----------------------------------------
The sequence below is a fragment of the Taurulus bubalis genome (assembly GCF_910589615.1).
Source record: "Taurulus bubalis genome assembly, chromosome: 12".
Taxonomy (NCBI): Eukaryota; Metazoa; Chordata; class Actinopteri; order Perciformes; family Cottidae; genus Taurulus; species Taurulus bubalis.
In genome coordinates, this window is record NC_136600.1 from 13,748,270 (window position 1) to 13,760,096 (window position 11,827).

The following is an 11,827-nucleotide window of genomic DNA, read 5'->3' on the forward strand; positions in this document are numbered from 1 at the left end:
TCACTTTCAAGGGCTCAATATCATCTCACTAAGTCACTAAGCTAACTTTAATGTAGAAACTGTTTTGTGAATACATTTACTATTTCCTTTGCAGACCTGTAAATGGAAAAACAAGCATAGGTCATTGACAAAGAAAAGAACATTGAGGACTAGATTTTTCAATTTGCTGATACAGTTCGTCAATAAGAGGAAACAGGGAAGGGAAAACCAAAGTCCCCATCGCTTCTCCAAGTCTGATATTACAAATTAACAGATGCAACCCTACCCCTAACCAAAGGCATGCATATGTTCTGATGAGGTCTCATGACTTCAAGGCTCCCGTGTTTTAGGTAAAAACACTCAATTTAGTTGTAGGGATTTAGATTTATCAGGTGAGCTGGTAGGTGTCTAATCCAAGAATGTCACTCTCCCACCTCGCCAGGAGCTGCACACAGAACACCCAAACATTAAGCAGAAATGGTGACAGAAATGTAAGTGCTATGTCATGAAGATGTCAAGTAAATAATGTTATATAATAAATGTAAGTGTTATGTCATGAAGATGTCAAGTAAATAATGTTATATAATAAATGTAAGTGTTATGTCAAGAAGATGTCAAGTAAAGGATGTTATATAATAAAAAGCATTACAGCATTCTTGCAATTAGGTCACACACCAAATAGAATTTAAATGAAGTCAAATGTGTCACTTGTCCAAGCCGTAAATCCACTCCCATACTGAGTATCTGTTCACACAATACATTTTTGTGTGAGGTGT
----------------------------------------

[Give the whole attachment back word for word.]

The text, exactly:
The sequence below is a fragment of the Taurulus bubalis genome (assembly GCF_910589615.1).
Source record: "Taurulus bubalis genome assembly, chromosome: 12".
Taxonomy (NCBI): Eukaryota; Metazoa; Chordata; class Actinopteri; order Perciformes; family Cottidae; genus Taurulus; species Taurulus bubalis.
In genome coordinates, this window is record NC_136600.1 from 13,748,270 (window position 1) to 13,760,096 (window position 11,827).

The following is an 11,827-nucleotide window of genomic DNA, read 5'->3' on the forward strand; positions in this document are numbered from 1 at the left end:
TCACTTTCAAGGGCTCAATATCATCTCACTAAGTCACTAAGCTAACTTTAATGTAGAAACTGTTTTGTGAATACATTTACTATTTCCTTTGCAGACCTGTAAATGGAAAAACAAGCATAGGTCATTGACAAAGAAAAGAACATTGAGGACTAGATTTTTCAATTTGCTGATACAGTTCGTCAATAAGAGGAAACAGGGAAGGGAAAACCAAAGTCCCCATCGCTTCTCCAAGTCTGATATTACAAATTAACAGATGCAACCCTACCCCTAACCAAAGGCATGCATATGTTCTGATGAGGTCTCATGACTTCAAGGCTCCCGTGTTTTAGGTAAAAACACTCAATTTAGTTGTAGGGATTTAGATTTATCAGGTGAGCTGGTAGGTGTCTAATCCAAGAATGTCACTCTCCCACCTCGCCAGGAGCTGCACACAGAACACCCAAACATTAAGCAGAAATGGTGACAGAAATGTAAGTGCTATGTCATGAAGATGTCAAGTAAATAATGTTATATAATAAATGTAAGTGTTATGTCATGAAGATGTCAAGTAAATAATGTTATATAATAAATGTAAGTGTTATGTCAAGAAGATGTCAAGTAAAGGATGTTATATAATAAAAAGCATTACAGCATTCTTGCAATTAGGTCACACACCAAATAGAATTTAAATGAAGTCAAATGTGTCACTTGTCCAAGCCGTAAATCCACTCCCATACTGAGTATCTGTTCACACAATACATTTTTGTGTGAGGTGT